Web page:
Monday, February 13, 2012

Lean Leadership Excuse #2

By Al Norval

As I work with leaders in organizations who are making the transformation from a traditional way of thinking to Lean Thinking, I hear many stories about lack of leadership commitment. That seems like a fuzzy problem so I ask people how to make it concrete and real. The answer I get is people want to see evidence of leaders at Gemba daily, leading and involved in problem solving.

When I talk to leaders about why they can’t do this, I get a string of excuses, the most common one being “I don’t have time”. After that , the excuse I hear the second most often is:

“It’s so hard”.

A few weeks ago I wrote about the first excuse – lack of time. If you want to refresh on that excuse, please see our blog dated January 12, 2012.

And yes, change is hard but as leaders we need to step up to the plate and lead the organization towards True North. But why is even a change for the better, so hard to implement? I’m not an expert in organizational design by any means but I observe that organizations have an inertia to them. Much like Sir Isaac Newton, the great English mathematician, physicist and astronomer described as the first of his three universal laws of motion – “A body in motion tends to stay in motion unless acted upon by an external force”. In organizations we tend to perpetuate those things we’ve learned and practiced over the years and it requires energy to overcome that inertia.

The role of leaders is to be the force, that source of energy, that changes the inertia of the organization.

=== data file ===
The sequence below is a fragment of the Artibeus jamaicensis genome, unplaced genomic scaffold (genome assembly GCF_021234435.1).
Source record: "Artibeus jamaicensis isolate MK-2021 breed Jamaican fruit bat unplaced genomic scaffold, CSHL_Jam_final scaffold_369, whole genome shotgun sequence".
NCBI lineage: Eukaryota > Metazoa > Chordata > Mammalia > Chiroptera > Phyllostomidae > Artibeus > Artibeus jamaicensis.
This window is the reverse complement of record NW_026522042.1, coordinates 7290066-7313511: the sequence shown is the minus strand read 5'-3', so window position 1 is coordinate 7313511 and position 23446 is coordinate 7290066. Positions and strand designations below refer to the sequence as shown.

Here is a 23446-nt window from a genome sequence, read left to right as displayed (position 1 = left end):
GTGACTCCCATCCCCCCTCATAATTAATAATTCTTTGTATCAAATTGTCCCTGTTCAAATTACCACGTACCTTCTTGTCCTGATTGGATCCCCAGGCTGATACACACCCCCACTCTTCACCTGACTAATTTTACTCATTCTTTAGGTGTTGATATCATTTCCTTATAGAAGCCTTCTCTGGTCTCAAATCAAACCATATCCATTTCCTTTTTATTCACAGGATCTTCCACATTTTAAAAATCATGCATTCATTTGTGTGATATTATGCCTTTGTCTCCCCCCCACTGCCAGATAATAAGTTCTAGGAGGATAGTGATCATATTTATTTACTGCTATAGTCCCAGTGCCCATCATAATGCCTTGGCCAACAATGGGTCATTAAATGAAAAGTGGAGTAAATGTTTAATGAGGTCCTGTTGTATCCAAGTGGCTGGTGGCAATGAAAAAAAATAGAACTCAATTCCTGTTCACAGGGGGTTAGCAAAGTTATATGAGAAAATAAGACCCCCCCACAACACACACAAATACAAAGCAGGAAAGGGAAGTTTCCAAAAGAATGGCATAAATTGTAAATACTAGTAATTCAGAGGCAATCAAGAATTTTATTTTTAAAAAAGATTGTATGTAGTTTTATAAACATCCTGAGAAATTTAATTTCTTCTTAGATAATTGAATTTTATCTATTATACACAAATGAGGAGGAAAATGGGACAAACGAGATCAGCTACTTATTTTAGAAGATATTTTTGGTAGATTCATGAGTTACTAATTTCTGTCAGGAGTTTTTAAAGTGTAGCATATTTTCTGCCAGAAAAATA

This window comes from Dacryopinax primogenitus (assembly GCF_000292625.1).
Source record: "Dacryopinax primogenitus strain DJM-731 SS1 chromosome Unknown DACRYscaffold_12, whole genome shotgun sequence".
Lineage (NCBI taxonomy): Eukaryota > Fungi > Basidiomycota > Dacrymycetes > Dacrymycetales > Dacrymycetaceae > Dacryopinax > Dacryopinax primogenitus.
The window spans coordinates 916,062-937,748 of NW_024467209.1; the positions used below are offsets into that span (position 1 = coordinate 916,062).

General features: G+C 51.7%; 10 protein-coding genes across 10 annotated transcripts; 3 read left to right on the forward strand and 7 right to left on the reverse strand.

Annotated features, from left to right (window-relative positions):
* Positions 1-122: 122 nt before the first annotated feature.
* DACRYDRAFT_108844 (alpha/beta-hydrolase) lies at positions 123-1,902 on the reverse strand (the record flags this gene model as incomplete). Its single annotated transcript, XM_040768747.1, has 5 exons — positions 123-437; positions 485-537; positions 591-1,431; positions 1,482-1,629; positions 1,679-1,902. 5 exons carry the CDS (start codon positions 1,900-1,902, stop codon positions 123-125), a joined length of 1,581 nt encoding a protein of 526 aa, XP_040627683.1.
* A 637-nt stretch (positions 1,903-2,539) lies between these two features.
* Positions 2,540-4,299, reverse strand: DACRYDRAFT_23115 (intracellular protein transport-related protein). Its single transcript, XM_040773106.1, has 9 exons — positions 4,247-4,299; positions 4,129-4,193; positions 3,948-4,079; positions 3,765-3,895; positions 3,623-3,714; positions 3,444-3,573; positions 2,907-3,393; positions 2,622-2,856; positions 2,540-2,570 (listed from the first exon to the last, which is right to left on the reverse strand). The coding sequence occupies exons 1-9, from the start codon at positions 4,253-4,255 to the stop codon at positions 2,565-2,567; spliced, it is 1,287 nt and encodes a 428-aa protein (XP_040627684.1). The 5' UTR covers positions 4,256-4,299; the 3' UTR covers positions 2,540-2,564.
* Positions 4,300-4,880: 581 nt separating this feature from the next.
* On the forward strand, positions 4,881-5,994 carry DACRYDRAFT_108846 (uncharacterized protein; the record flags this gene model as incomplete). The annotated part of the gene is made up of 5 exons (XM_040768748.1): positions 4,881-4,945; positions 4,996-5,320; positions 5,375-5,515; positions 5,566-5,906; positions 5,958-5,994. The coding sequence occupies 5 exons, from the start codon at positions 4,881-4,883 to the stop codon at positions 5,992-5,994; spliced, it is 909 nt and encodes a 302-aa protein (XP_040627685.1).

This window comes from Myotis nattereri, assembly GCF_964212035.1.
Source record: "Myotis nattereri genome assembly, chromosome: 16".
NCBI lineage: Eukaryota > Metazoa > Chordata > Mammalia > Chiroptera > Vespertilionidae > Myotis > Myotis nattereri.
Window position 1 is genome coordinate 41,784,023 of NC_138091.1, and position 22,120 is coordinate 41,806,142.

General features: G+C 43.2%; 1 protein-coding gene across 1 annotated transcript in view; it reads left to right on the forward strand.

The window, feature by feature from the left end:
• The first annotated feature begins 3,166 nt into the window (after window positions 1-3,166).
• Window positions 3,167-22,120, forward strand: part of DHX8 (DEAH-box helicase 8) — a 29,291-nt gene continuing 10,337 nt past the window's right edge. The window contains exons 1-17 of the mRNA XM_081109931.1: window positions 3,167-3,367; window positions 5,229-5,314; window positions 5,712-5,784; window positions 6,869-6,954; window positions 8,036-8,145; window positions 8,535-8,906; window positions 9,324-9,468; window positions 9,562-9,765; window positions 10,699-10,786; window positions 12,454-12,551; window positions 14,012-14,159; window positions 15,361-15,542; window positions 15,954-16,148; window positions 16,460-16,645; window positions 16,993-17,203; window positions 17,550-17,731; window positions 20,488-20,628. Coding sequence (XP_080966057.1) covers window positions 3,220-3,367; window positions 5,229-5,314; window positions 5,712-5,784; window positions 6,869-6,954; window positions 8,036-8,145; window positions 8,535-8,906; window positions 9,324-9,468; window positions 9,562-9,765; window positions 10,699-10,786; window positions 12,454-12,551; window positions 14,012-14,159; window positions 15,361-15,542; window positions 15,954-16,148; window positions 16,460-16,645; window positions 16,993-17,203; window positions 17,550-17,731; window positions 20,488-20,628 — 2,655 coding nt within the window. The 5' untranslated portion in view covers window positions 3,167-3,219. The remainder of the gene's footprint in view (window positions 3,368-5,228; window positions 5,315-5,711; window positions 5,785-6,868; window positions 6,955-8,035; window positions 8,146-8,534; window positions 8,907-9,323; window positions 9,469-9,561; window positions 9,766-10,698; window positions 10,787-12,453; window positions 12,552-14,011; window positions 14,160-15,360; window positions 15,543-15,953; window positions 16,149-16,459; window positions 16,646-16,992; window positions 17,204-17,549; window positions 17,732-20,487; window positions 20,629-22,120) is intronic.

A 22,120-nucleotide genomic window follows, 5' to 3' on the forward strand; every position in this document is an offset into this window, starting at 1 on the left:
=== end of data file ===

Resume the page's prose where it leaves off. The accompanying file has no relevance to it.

In adults it takes a great deal of energy to replace what we’ve learned and done in the past with something new even if that something new is better than what we already know and do.

As a great sensei one told me “You have many years of unlearning to do”

What’s the remedy? Daily practice at Gemba

We have to practice over and over again. It takes repetition and with repetition we build the muscles of the organization so it gets a little stronger every day. The key is to make time to go to Gemba every day. Over time the repetition becomes a habit and the organizational culture begins to change. As leaders - what you do is what you get. This is the water ring model of change. Start in one area of the organization and the change spreads across the organization like ripples across a pond. But it needs to be reinforced continually to overcome to inertia of the organization.

Is it hard to transform a culture and implement Lean? Yes, but by going to Gemba every day and starting small, the culture will change faster than you think is possible.



  1. Aristoteles once said: “We are what we repeatedly do. Excellence, then, is not an act but a habit”
    On the other hand, experts say that it takes, in average, 21 days to develop or change a habit.

    So, what about giving the benefit of the doubt and start making gemba walks tomorrow?

    We may talk again within 3 weeks!



  2. Excellence is a habit as are the virtues, both which we learn through repeated practice.
    When this practice is tied with a PDCA loop and strong coaching, excellence can quickly flourish.

    21 days is a great challenge.